Top Cyber Security Trends for 2021 (Part One) - Losses and Attacks
In the ever-changing world of cyber security where so many things change while others remain the same, the most important thing any organisation can do in such a daunting environment is stay up to date with what is happening while ensuring they have the most basic security principles in place at the same time.
With more than 20 years of IT and cyber security experience, A&O IT Group has seen and experienced the highs and lows in the tech industry over the years, with the past year being no exception. As we look to the future, we look to provide on-the-ground insights into what the market leaders are seeing happening in these challenging times in a two-part blog series. In this first blog we’ll be looking at the biggest losses in cyber security, as well as the most common attack methods and vectors.
“The relentless pace of digital business and ongoing transition to cloud are challenging traditional security approaches. Acting on these developments, security and risk management leaders can improve resilience, better support business objectives, and elevate their organizational standing.” Gartner
Biggest Losses in cyber security
Email and Payment Scams
Though phishing and similar social engineering attacks are nothing new, the way in which these attacks are delivered, and the techniques used to deliver them are ever changing, attackers will often theme these attacks around what is trending in the news and with that there is an increased target on COVID-19 related scams.
According to the FBI IC3 2019 Internet Crime Report e-mail related scams will top 26 Billion in the next 3 years while payment fraud has already caused losses of over 3.5 Billion for 2020.
Recommendation: Awareness training and education are the key to thwarting social engineering attacks, along with simulation attacks that test the effectiveness of the training being provided.
COVID-19 Attack Trends
Since remote working has now become the new normal the security landscape has completely changed. Organisations now need to refocus their efforts to facilitating work from home (WFH) situations which is causing an inevitable disruption in regular day to day security operations. Source: Gartner
Recommendation: Constantly testing new technologies being implemented is a vital part of managing the associated risks. Work from home solutions should be thoroughly tested as they often provide much less security than normal.
Deep Fakes & Disinformation
Perhaps not directly related to cybersecurity, we are seeing an increase in deep fake content being distributed to cause increased anxiety and untrust in the media and then used to further social engineering campaigns.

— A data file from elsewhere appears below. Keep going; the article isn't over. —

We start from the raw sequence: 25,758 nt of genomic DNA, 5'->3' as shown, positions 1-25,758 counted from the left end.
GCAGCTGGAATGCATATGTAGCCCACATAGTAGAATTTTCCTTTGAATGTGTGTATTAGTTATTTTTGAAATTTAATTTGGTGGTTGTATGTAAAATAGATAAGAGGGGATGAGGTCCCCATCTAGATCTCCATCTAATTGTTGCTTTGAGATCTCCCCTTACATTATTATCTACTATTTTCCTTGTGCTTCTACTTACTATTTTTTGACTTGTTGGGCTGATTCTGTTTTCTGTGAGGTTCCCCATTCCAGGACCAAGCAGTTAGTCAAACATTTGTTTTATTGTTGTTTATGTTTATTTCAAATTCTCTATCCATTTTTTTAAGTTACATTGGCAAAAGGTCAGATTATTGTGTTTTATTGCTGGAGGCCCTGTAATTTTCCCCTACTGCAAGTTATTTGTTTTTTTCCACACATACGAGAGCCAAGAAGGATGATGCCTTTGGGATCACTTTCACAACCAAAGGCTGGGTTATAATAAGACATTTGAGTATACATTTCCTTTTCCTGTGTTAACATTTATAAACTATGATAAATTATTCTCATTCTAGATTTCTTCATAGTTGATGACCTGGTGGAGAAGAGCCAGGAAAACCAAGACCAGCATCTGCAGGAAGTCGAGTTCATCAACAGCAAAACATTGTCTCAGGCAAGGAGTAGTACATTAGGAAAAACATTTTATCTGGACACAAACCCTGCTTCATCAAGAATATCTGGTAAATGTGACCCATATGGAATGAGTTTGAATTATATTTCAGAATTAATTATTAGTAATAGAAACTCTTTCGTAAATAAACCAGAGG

The term “Fake News” has become a major media highlight and again not directly related to cyber security, hacking organisations are spreading misinformation to advance social engineering attacks based off news trends and social anxiety.
Recommendation: Again, education is key here, since the weakest link in any system are the people that use it, these people are also often your last line of defence when it comes to these techniques being successful.
Identity spoofing (faking) is becoming way more sophisticated to the point that these false personas have detailed banking records, birth certificates and social profiles making it extremely challenging for automated and even human AML/KYC systems to spot the difference between a real and a fake identity.
Recommendation: Relying on purely automated solutions for AML/KYC systems may not be sufficient to adequately spot these false identities. It is important that additional validation is performed after the fact.
AI Powered Cyber Attacks
Attackers have long used AI and ML in furthering their attacks and this trend will continue to show advancement as the technology reaches maturity and access to greater computing power becomes cheaper and more available.
Recommendation: The use of artificial intelligence being used by cyber attackers has made it nearly impossible for traditional cyber teams to be resilient against these attacks, cyber teams need to be augmented to protect against these techniques.
Attacks on AI Systems
AI poisoning attacks used to tamper with ML while still training is increasingly being used to add biases to training sets and allow for malicious activities to look benign, causing AI monitoring systems to miss the activities they are meant to detect. Source: Gartner
Recommendation: Securing training sets properly can be the difference between your AI data sets either doing what they need to or the complete opposite.
Cyber Physical Systems
The fact that cyber incidents can now impact physical systems means that attackers can now cause harm not only to computer systems and data but even to human life and disrupt physical systems that most cities rely on. Operational and Information security have for long been siloed but can now affect each other more and more. Source: Gartner
Recommendation: Treating these different domains as completely siloed entities is the worst thing that major OT vendors and providers can do. Operational Technologies need to be tested as vigorously as any other IT system as the risks go far beyond just cyber.
Are you a business which has fallen victim to any of the attack trends mentioned above, or simply concerned that you may not be able to protect against them? Drop us a line to discover how A&O IT Group can help enhance your cyber security and help you to navigate the ever-growing cyber threat landscape.
Kyle Turner – Cyber Security Regional Manager – Middle East – A&O IT Group